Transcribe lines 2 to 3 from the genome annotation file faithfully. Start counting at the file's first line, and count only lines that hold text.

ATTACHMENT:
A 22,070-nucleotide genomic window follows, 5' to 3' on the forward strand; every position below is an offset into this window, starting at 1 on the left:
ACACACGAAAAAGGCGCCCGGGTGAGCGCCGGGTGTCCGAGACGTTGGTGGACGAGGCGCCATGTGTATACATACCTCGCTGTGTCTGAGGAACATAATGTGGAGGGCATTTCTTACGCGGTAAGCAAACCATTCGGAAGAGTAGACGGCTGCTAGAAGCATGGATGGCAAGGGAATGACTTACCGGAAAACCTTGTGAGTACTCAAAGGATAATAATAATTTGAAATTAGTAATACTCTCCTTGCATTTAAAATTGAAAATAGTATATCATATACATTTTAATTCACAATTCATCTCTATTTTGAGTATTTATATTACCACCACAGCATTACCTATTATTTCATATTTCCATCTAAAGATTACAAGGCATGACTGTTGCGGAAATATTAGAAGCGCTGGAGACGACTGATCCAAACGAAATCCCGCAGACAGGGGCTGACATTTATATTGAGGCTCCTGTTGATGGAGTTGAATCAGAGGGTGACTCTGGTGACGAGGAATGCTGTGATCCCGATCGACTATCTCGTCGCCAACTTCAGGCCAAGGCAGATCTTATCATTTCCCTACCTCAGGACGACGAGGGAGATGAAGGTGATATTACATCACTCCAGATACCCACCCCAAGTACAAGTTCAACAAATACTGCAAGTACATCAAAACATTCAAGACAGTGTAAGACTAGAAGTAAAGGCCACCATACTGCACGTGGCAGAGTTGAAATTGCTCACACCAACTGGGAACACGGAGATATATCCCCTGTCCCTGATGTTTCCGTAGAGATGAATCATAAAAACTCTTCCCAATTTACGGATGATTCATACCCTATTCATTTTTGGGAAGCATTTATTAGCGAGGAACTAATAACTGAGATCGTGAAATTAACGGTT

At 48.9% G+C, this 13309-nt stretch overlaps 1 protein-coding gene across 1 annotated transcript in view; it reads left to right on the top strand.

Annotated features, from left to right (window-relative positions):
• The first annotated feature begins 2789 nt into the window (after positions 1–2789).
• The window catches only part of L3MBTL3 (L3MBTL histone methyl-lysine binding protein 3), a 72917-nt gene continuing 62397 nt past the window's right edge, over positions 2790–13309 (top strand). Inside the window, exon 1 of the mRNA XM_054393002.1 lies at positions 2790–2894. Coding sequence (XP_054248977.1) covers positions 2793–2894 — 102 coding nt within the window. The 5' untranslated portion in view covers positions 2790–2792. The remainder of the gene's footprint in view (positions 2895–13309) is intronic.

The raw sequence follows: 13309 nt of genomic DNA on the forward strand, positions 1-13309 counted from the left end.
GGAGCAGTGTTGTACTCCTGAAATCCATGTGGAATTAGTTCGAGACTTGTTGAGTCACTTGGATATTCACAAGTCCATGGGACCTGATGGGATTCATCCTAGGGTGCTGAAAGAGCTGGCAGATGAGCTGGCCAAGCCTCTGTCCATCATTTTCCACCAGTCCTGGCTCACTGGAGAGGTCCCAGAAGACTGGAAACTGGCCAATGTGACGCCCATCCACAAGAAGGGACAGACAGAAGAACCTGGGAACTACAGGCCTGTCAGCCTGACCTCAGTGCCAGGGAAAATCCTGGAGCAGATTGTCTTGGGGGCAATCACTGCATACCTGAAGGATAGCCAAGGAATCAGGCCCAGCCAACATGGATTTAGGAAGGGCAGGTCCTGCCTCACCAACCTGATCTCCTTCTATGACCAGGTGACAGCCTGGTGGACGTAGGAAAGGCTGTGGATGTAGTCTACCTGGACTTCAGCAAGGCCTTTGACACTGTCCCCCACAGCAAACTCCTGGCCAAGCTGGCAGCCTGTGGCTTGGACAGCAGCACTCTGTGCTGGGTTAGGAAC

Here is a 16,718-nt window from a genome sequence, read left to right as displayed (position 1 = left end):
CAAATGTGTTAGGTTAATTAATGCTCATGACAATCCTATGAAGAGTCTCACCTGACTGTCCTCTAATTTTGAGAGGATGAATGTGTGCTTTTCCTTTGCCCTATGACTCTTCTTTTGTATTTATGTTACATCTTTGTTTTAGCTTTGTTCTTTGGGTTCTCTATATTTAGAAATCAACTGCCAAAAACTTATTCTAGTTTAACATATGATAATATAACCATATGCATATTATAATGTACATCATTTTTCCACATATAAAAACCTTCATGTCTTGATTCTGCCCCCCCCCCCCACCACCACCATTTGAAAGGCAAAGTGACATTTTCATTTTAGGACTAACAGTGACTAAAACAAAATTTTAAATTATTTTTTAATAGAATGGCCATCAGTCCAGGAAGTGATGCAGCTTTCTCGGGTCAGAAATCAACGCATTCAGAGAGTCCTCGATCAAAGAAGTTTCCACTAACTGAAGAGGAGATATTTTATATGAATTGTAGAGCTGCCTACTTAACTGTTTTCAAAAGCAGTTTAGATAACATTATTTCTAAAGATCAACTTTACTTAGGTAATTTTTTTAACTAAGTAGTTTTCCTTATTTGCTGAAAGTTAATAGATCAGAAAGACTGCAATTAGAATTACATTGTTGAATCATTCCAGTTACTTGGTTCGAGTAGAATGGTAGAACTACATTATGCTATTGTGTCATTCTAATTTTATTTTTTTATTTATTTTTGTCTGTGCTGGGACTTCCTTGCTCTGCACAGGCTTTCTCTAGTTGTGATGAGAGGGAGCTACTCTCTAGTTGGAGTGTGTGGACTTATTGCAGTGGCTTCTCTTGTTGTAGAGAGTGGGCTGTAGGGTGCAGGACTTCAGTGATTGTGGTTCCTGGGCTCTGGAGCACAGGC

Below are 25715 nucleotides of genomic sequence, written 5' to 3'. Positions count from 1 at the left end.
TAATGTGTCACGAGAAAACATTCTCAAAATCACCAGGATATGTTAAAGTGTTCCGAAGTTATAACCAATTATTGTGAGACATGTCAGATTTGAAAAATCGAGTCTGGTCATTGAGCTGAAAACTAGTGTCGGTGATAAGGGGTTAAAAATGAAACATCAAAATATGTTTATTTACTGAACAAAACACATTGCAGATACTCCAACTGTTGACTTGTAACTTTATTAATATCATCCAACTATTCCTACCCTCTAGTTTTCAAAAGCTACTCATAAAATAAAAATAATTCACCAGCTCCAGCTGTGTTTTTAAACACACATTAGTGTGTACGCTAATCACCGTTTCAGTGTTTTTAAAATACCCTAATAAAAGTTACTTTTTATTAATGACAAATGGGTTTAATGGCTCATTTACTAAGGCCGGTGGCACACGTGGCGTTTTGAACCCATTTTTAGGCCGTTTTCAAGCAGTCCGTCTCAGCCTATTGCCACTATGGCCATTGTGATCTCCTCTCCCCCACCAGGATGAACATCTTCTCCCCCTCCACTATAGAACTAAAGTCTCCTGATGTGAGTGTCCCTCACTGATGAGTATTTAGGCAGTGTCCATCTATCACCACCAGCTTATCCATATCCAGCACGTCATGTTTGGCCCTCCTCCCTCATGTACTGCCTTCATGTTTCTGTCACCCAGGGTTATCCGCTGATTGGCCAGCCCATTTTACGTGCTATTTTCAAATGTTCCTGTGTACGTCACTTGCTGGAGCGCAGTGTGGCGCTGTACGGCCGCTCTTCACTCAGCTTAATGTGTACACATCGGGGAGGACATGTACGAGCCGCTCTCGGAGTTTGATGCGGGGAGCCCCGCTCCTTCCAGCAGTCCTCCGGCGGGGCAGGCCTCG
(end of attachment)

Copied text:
ACACACGAAAAAGGCGCCCGGGTGAGCGCCGGGTGTCCGAGACGTTGGTGGACGAGGCGCCATGTGTATACATACCTCGCTGTGTCTGAGGAACATAATGTGGAGGGCATTTCTTACGCGGTAAGCAAACCATTCGGAAGAGTAGACGGCTGCTAGAAGCATGGATGGCAAGGGAATGACTTACCGGAAAACCTTGTGAGTACTCAAAGGATAATAATAATTTGAAATTAGTAATACTCTCCTTGCATTTAAAATTGAAAATAGTATATCATATACATTTTAATTCACAATTCATCTCTATTTTGAGTATTTATATTACCACCACAGCATTACCTATTATTTCATATTTCCATCTAAAGATTACAAGGCATGACTGTTGCGGAAATATTAGAAGCGCTGGAGACGACTGATCCAAACGAAATCCCGCAGACAGGGGCTGACATTTATATTGAGGCTCCTGTTGATGGAGTTGAATCAGAGGGTGACTCTGGTGACGAGGAATGCTGTGATCCCGATCGACTATCTCGTCGCCAACTTCAGGCCAAGGCAGATCTTATCATTTCCCTACCTCAGGACGACGAGGGAGATGAAGGTGATATTACATCACTCCAGATACCCACCCCAAGTACAAGTTCAACAAATACTGCAAGTACATCAAAACATTCAAGACAGTGTAAGACTAGAAGTAAAGGCCACCATACTGCACGTGGCAGAGTTGAAATTGCTCACACCAACTGGGAACACGGAGATATATCCCCTGTCCCTGATGTTTCCGTAGAGATGAATCATAAAAACTCTTCCCAATTTACGGATGATTCATACCCTATTCATTTTTGGGAAGCATTTATTAGCGAGGAACTAATAACTGAGATCGTGAAATTAACGGTT

At 48.9% G+C, this 13309-nt stretch overlaps 1 protein-coding gene across 1 annotated transcript in view; it reads left to right on the top strand.